Bordeaux on Thursday unveiled plans for a 55-million euro wine cultural centre that Mayor Alain Juppe says will act as a platform for developing wine tourism in southwest France.
The 10,000-square-metre centre, a decade in the pipeline, will grace the mouth of the city's tiny pleasure port just north of the historic Chartrons wine district where a new bridge will cross the Garonne river.
The development marks a new step forward for an urban renewal plan to transform the once sleepy city into a flourishing tourist destination with a tramway system, renovated river front, parks, bike paths, a botanical garden and clean facades.
The ambitious wine centre project stakes a claim to not only the region's historical dominance but its future position among the world's wine capitals.
"The center of the world of wine is Bordeaux," said Sylvie Cazes, president of the Union of Grands Crus and delegate to the City Council for economic development in the wine trade and tourism.
Wine is France's number two export after aeronautics, and France is the number one tourist destination. Bordeaux, both a city and a wine, intends to capitalize on that connection.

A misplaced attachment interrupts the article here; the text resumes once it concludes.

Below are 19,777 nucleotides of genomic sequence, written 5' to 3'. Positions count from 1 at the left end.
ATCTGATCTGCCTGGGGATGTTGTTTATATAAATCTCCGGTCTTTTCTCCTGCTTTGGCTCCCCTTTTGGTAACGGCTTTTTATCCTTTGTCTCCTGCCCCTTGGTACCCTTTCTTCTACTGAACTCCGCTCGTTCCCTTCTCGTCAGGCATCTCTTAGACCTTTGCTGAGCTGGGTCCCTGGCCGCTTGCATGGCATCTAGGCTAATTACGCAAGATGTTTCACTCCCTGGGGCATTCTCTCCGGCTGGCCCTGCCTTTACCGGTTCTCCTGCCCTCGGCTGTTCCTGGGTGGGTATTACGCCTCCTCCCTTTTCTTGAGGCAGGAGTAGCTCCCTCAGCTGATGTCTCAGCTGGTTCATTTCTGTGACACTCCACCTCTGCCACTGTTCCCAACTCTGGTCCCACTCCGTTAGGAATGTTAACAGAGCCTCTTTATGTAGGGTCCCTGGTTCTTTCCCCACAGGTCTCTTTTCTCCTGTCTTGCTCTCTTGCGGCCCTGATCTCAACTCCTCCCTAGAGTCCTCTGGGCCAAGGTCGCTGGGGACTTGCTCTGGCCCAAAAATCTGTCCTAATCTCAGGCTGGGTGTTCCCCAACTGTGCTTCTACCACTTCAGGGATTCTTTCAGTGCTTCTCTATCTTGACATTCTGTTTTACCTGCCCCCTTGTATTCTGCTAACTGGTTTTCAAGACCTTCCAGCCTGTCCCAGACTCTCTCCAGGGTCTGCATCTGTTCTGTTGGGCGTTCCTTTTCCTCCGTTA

Amid the current economic woes striking the wine business, many are hoping the project will help secure the region's livelihood. One in six jobs in the region is in the wine business and five percent of the population works in tourism.
The historical city, a UNESCO World Heritage site since 2007, sees 2.5 million visitors annually, and Juppe believes the city can deliver the 400,000 visitors needed per year to make the center a success.
Project leaders promise an architecturally impressive edifice that will also be convivial, lively, and create a positive image of wine. "We want to demystify wine," said Cazes.
Visitors will learn about making, selling and enjoying wine throughout the world as well as the idiosyncrasies of Bordeaux wine.
Architects will compete with their designs in 2010, a winner will be chosen next summer, and the doors will open in 2013.Reuse content